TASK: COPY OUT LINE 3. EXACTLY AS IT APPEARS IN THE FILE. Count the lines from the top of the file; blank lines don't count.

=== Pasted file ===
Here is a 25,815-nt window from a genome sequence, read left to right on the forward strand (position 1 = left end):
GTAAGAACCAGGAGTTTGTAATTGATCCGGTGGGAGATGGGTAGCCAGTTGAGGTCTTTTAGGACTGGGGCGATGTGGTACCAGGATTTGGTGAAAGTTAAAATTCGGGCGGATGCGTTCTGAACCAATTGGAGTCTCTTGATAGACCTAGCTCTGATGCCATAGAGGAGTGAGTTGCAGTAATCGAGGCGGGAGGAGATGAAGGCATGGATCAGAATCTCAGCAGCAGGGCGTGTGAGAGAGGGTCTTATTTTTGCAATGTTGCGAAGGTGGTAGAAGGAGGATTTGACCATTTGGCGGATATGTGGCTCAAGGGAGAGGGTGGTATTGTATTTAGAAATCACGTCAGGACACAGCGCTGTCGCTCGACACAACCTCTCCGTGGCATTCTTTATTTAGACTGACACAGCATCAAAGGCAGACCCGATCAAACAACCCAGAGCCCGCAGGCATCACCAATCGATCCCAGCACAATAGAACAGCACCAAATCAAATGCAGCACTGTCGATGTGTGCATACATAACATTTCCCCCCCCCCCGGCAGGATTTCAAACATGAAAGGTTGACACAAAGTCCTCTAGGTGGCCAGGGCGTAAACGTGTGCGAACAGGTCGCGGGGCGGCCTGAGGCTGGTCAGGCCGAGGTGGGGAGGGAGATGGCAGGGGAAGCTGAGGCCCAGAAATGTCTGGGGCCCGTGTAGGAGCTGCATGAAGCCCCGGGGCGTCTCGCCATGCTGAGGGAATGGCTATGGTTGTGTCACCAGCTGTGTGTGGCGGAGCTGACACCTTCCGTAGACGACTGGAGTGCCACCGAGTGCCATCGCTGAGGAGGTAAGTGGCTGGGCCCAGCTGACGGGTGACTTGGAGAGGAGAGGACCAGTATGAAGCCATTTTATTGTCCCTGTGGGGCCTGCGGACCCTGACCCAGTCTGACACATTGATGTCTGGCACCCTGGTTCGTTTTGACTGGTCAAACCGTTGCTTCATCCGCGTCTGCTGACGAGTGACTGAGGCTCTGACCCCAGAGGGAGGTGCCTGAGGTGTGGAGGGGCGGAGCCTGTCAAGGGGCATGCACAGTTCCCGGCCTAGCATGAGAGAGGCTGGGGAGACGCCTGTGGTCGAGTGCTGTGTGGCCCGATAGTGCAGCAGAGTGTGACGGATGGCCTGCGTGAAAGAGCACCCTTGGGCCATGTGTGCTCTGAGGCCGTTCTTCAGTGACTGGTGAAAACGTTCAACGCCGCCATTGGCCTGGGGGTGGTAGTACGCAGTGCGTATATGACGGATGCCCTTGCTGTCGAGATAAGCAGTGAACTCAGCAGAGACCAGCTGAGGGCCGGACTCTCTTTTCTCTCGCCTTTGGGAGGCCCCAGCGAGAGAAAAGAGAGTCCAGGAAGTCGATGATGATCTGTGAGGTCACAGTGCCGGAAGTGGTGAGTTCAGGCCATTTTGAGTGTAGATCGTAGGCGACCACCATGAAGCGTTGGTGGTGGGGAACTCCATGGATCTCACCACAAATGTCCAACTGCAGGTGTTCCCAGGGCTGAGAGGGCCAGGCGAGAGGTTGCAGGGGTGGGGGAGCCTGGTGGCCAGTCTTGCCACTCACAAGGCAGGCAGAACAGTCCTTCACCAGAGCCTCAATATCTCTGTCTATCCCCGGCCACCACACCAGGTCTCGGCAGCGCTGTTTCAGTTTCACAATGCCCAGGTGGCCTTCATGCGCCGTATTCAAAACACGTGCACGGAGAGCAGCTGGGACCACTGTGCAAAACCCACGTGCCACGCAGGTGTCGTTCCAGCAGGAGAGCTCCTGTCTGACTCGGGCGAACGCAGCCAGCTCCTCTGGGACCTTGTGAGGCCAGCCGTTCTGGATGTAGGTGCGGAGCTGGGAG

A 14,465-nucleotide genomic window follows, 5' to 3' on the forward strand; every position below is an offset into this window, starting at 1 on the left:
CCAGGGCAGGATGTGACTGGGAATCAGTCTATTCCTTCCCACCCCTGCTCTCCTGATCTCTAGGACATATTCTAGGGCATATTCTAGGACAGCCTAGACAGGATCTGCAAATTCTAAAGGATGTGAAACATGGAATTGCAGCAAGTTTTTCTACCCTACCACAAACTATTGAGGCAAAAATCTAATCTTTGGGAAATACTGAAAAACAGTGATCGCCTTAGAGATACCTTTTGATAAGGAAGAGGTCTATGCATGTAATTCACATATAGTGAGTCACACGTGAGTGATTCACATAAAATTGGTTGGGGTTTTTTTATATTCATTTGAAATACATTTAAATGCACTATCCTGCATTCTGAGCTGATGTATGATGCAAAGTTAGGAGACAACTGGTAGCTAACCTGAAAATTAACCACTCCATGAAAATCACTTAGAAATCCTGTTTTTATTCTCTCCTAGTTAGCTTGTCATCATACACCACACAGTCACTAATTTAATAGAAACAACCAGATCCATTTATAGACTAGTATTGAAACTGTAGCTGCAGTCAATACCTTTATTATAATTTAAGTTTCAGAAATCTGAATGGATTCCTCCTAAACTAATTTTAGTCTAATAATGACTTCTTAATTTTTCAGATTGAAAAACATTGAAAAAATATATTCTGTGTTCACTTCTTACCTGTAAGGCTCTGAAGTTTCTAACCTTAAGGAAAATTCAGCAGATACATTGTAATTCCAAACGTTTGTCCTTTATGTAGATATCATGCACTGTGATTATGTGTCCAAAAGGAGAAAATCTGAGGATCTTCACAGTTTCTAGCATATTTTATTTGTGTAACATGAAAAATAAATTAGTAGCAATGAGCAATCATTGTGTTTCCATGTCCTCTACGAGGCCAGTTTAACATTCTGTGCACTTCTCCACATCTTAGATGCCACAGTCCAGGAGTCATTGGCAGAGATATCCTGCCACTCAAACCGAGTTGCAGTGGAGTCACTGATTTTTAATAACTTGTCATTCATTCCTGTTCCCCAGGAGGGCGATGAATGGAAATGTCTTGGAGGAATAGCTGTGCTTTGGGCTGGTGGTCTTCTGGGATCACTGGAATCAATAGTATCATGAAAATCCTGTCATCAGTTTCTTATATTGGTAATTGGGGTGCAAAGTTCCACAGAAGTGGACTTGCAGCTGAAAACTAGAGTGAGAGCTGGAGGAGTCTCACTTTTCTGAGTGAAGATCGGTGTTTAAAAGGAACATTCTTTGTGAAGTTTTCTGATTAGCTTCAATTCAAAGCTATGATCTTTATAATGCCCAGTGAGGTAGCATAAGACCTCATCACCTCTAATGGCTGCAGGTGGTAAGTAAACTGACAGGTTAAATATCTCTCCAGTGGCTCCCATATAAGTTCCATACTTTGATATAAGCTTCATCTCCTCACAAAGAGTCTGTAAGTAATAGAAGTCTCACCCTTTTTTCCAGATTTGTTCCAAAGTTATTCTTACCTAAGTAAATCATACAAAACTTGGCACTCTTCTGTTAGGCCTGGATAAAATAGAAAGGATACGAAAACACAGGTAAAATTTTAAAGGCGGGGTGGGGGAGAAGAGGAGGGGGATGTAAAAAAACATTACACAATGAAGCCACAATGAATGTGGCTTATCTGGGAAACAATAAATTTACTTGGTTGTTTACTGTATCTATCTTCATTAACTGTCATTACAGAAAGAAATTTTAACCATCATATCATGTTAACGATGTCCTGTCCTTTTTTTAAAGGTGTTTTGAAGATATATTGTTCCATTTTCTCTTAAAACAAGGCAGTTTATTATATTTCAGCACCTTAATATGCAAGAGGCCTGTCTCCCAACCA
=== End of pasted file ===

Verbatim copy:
A 14,465-nucleotide genomic window follows, 5' to 3' on the forward strand; every position below is an offset into this window, starting at 1 on the left: